Skip to 0 minutes and 11 secondsGARY MIDDLETON: Hello, my name is Gary Middleton. I'm a professor of Medical Oncology at the University Hospital, Birmingham. And I've also got a contract with the University of Birmingham as well, in the Institute of Immunology and Immunotherapy. So my two main sort of clinical interests are colorectal cancer and lung cancer, two big killers still. And still two diseases where we've still not got great treatments for it. And so I'm very interested in pushing forward research in these two areas. In particular pre-clinical and translational interests, again really in immunobiology. Particularly in understanding what sort of cells stop the immune system from working.
Skip to 0 minutes and 44 secondsI'm also very interested in how the genetics of a cancer, the various mutations and the genetic abnormalities, determine the immunological substrate of the tumours themselves. So we've been thinking about the immune system and cancer for over 25 years now. It's been a very frustrating 25 years, really. We've tried many sorts of ways of trying to harness the immune system to fight cancer, often using things like cancer vaccines, and it's been very difficult. But the last three years there's been a complete revolution in the way we've thought about this. In particular, the use of drugs, which we call the immune checkpoint inhibitors, have totally transformed the way we treat cancer.
Skip to 1 minute and 20 secondsI remember sitting in the audience it's our main American meeting in 2012 when the first stage was presented, and I was blown away by this. These were patients where we were using treatments to block something that stops the immune system from working in cancer. And we were seeing some really amazing results. Not just in tumors where we usually think there might be an immune reaction, like melanoma and renal cancer, but in ones where we thought there was no immune reaction at all, lung cancer, the great killer.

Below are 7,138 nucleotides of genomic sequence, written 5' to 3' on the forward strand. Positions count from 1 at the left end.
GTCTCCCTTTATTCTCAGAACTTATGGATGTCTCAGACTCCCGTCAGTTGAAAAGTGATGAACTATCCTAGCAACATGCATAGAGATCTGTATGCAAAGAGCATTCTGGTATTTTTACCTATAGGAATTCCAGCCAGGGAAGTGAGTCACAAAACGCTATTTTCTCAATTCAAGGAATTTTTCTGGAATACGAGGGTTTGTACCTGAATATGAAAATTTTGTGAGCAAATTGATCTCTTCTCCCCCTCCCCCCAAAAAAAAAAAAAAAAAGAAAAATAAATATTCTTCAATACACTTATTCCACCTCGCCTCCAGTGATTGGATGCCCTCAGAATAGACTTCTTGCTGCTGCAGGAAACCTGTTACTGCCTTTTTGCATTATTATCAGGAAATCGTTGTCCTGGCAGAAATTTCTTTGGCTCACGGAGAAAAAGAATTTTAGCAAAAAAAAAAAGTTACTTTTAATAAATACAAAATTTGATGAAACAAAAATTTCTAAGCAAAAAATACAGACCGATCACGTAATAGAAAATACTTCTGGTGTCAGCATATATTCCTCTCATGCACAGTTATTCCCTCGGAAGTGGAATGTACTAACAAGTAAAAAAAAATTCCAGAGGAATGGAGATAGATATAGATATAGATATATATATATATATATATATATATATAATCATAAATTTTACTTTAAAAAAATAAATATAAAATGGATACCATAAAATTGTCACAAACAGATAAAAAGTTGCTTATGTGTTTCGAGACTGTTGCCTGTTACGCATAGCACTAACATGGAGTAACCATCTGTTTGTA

Skip to 1 minute and 47 secondsTo see patients with lung cancer, who we'd always thought had a completely switched off immune systems, responding to a treatment that was just activating their own immune cells to kill their own cancer was amazing. And this was based on pre-clinical work that had been going on over several years. And to actually see this start to translate into the clinic was phenomenally exciting. I first started treating patients with these agents in 2013, and was completely bowled over. Not every patient responds to this. But the ones that do respond to it, often they're very deep responses which are very long lasting. It's this long lasting response that's most important.
Skip to 2 minutes and 22 secondsWhen we think about chemotherapy, or even targeting therapy, we get some responses in patients, but they're short lived. What we're seeing with these patients that respond to these immune checkpoint inhibitors-- remembering the only thing that's really driving these responses is the patient's own immune system-- we've seen patients go into complete remission and stay there. I have three patients who are literally dying of their lung cancer, who were treated in late 2013, early 2014, who are in complete remission from their cancer. Completely and utterly well, having a great, fulfilling, excellent quality of life. You're never going to see that with personalised medicine. You're never going to see that with standard chemotherapy. It is quite unique.
Skip to 3 minutes and 0 secondsThis idea that you could take a single drug with an excellent side effect profile, give it to the patient to allow their own immune cells to finally see their own cancer and kill their own cancer cells, is phenomenally exciting. And we really here in Birmingham, this is something we're very, very keen on not only understanding why patients respond, but particularly why they don't respond. We want to unpick why patients don't respond to these agents so they combine it with drugs that can make them then respond to that. This is what we're all about here.
Checkpoint blockade – an oncologist's perspective
In this video, Gary Middleton, Professor of Medical Oncology at the Queen Elizabeth Hospital, Birmingham, reflects on how novel immunotherapies called ‘Checkpoint Blockade’ are having dramatic effects in patients with cancer.
Make sure you watch the animation later on in Step 3.5 to understand how these therapies work.
© Cancer Immunology and Immunotherapy Centre, University of Birmingham